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translated by Theodore C. Williams
Book X Chapter 14: Many get killed
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Turnus no lingering knows, but fiercely hurls |
his whole line on the Teucrians, and makes stand
along the shore. Now peals the trumpet's call.
Aeneas in the van led on his troop
against the rustic foe, bright augury
for opening war, and laid the Latins low,
slaughtering Theron, a huge chief who dared
offer Aeneas battle; through the scales
of brazen mail and corselet stiff with gold
the sword drove deep, and gored the gaping side.
Then smote he Lichas, from his mother's womb
ripped in her dying hour, and unto thee,
O Phoebus, vowed, because his infant days
escaped the fatal steel. Hard by him fel
stout Cisseus and gigantic Gyas; these
to death were hurled, while with their knotted clubs
they slew opposing hosts; but naught availed
Herculean weapons, nor their mighty hands,
or that Melampus was their sire, a peer
of Hercules, what time in heavy toils
through earth he roved. See next how Pharos boasts!
But while he vainly raves, the whirling spear
smites full on his loud mouth. And also thou,
Cydon, wast by the Trojan stroke o'erthrown,
while following in ill-omened haste the steps
of Clytius, thy last joy, whose round cheek wore
its youthful golden down: soon hadst thou lain
in death, unheeding of thy fancies fond
which ever turned to youth; -- but now arose
the troop of all thy brothers, Phorcus' sons,
a close array of seven, and seven spears
they hurled: some from Aeneas' helm or shield
glanced off in vain; some Venus' kindly power,
just as they touched his body, turned away.
Aeneas then to true Achates cried:
Bring on my spears: not one shall fruitless fly
against yon Rutules, even as they pierced
the breasts of Greeks upon the Ilian plain.
Then one great shaft he seized and threw; it sped
straight into Maeon's brazen shield, and clove
his mail-clad heart. Impetuous to his aid
brother Alcanor came, and lifted up
with strong right hand his brother as he fell:
but through his arm a second skilful shaft
made bloody way, and by the sinews held
the lifeless right hand from the shoulder swung.
Then from his brother's body Numitor
the weapon plucked and hurled it, furious,
upon Aeneas; but it could not strike
the hero's self, and grazed along the thigh
of great Achates.
Nec Turnum segnis retinet mora, sed rapit acer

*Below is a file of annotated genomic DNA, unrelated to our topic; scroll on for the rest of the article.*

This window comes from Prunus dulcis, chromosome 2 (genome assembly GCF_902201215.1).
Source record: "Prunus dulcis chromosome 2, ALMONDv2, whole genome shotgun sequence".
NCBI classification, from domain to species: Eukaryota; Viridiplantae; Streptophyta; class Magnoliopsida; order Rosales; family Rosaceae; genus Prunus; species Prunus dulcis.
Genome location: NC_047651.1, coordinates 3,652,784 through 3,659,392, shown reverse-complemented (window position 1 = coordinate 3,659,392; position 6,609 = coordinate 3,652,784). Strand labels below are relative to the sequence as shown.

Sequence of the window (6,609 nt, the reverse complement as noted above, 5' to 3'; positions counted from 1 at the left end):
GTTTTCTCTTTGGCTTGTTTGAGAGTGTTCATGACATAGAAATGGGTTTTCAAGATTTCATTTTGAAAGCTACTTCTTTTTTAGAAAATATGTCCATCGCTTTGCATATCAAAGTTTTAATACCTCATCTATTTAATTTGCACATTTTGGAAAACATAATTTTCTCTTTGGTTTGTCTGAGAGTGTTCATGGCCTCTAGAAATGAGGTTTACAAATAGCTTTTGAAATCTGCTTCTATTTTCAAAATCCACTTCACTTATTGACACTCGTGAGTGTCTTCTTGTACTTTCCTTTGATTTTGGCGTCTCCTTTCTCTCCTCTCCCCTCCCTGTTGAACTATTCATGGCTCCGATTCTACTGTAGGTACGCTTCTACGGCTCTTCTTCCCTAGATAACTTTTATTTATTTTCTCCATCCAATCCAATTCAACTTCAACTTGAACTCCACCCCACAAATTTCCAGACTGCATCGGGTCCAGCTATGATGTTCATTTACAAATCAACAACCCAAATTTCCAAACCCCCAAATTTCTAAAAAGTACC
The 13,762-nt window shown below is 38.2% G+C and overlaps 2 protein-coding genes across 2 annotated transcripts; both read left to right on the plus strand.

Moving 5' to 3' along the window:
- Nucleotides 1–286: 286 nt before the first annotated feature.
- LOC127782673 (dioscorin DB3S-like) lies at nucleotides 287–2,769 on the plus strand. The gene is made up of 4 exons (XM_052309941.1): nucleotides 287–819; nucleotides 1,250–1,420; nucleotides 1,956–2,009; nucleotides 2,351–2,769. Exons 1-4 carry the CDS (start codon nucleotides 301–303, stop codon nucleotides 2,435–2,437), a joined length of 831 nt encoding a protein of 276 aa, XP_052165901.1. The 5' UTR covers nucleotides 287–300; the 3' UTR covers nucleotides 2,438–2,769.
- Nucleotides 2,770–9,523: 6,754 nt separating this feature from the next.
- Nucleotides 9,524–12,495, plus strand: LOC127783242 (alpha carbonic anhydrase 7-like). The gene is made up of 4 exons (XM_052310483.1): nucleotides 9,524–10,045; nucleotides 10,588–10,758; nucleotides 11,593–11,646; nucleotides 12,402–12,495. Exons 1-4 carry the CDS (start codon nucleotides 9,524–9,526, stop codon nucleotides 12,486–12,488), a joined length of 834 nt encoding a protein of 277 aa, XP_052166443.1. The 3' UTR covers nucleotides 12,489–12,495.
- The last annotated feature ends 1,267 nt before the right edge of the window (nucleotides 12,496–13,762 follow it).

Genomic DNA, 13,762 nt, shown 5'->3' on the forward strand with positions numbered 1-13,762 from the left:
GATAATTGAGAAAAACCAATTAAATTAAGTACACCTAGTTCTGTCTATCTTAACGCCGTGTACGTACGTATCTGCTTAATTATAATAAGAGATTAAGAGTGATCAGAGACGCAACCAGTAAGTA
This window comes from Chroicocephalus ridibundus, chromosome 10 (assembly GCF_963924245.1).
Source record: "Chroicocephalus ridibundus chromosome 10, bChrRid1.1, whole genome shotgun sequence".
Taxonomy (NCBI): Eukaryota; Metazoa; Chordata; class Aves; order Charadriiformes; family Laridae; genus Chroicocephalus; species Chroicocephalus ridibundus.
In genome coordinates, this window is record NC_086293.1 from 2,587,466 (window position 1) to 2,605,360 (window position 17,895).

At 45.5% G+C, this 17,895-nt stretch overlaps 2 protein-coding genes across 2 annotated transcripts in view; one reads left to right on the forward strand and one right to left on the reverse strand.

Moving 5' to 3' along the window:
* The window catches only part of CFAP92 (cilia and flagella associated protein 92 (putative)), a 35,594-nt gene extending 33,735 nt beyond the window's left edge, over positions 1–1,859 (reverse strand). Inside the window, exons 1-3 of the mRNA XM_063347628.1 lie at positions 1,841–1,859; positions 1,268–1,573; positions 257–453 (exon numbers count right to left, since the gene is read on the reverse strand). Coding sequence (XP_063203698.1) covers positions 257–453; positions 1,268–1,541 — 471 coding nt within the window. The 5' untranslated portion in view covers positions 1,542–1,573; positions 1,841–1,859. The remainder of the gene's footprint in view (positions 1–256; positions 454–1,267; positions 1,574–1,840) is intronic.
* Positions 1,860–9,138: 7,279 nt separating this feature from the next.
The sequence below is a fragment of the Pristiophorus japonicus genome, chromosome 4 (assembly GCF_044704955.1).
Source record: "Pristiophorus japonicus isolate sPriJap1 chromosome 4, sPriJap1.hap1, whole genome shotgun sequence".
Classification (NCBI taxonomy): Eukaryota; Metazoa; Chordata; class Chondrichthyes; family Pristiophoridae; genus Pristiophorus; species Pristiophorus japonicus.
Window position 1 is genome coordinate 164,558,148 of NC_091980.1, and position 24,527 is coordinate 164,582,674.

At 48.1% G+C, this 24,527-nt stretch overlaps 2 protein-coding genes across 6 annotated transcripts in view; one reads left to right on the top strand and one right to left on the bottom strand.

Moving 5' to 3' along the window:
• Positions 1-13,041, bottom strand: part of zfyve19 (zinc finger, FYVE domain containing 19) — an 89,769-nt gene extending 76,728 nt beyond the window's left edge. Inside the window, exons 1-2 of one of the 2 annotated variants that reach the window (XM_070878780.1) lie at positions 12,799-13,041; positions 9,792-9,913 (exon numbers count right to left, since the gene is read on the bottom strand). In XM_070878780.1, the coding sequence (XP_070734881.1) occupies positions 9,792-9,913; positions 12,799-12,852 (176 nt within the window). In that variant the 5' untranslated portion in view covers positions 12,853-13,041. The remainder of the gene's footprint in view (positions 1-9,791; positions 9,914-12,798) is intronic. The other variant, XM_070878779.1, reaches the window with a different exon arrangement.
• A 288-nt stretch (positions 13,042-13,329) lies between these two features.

totam aciem in Teucros et contra in litore sistit.
signa canunt. primus turmas inuasit agrestis
Aeneas, omen pugnae, strauitque Latinos
occiso Therone, uirum qui maximus ultro
Aenean petit. huic gladio perque aerea suta,
per tunicam squalentem auro latus haurit apertum.
inde Lichan ferit exsectum iam matre perempta
et tibi, Phoebe, sacrum: casus euadere ferri
quo licuit paruo? nec longe Cissea durum
immanemque Gyan sternentis agmina claua
deiecit leto; nihil illos Herculis arma
nec ualidae iuuere manus genitorque Melampus,
Alcidae comes usque grauis dum terra labores
praebuit. ecce Pharo, uoces dum iactat inertis,
intorquens iaculum clamanti sistit in ore.
tu quoque, flauentem prima lanugine malas
dum sequeris Clytium infelix, noua gaudia, Cydon,
Dardania stratus dextra, securus amorum
qui iuuenum tibi semper erant, miserande iaceres,
ni fratrum stipata cohors foret obuia, Phorci
progenies, septem numero, septenaque tela
coniciunt; partim galea clipeoque resultant
inrita, deflexit partim stringentia corpus
alma Venus. fidum Aeneas adfatur Achaten:
'suggere tela mihi, non ullum dextera frustra
torserit in Rutulos, steterunt quae in corpore Graium
Iliacis campis.' tum magnam corripit hastam
et iacit: illa uolans clipei transuerberat aera
Maeonis et thoraca simul cum pectore rumpit.
huic frater subit Alcanor fratremque ruentem
sustentat dextra: traiecto missa lacerto
protinus hasta fugit seruatque cruenta tenorem,
dexteraque ex umero neruis moribunda pependit.
tum Numitor iaculo fratris de corpore rapto
Aenean petiit: sed non et figere contra
est licitum, magnique femur perstrinxit Achatae.